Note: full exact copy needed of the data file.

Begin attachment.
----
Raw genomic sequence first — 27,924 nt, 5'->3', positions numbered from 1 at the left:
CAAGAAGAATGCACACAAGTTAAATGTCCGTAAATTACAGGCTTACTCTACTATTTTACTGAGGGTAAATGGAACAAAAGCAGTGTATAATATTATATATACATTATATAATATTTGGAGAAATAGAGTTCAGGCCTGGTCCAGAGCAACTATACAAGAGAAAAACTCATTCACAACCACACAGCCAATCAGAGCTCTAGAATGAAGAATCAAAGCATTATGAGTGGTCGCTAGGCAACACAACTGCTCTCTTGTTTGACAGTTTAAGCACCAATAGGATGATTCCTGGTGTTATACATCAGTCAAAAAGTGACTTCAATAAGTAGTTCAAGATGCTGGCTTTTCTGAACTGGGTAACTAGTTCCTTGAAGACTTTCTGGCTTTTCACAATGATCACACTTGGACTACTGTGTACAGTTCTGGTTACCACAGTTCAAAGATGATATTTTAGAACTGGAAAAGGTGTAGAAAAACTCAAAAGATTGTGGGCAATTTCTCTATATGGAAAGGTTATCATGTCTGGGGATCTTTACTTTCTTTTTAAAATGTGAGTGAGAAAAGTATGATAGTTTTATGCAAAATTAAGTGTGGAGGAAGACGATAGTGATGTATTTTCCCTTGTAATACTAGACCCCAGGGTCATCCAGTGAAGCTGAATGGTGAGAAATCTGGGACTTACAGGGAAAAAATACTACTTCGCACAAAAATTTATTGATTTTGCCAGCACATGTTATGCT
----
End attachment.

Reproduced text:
Raw genomic sequence first — 27,924 nt, 5'->3', positions numbered from 1 at the left:
CAAGAAGAATGCACACAAGTTAAATGTCCGTAAATTACAGGCTTACTCTACTATTTTACTGAGGGTAAATGGAACAAAAGCAGTGTATAATATTATATATACATTATATAATATTTGGAGAAATAGAGTTCAGGCCTGGTCCAGAGCAACTATACAAGAGAAAAACTCATTCACAACCACACAGCCAATCAGAGCTCTAGAATGAAGAATCAAAGCATTATGAGTGGTCGCTAGGCAACACAACTGCTCTCTTGTTTGACAGTTTAAGCACCAATAGGATGATTCCTGGTGTTATACATCAGTCAAAAAGTGACTTCAATAAGTAGTTCAAGATGCTGGCTTTTCTGAACTGGGTAACTAGTTCCTTGAAGACTTTCTGGCTTTTCACAATGATCACACTTGGACTACTGTGTACAGTTCTGGTTACCACAGTTCAAAGATGATATTTTAGAACTGGAAAAGGTGTAGAAAAACTCAAAAGATTGTGGGCAATTTCTCTATATGGAAAGGTTATCATGTCTGGGGATCTTTACTTTCTTTTTAAAATGTGAGTGAGAAAAGTATGATAGTTTTATGCAAAATTAAGTGTGGAGGAAGACGATAGTGATGTATTTTCCCTTGTAATACTAGACCCCAGGGTCATCCAGTGAAGCTGAATGGTGAGAAATCTGGGACTTACAGGGAAAAAATACTACTTCGCACAAAAATTTATTGATTTTGCCAGCACATGTTATGCT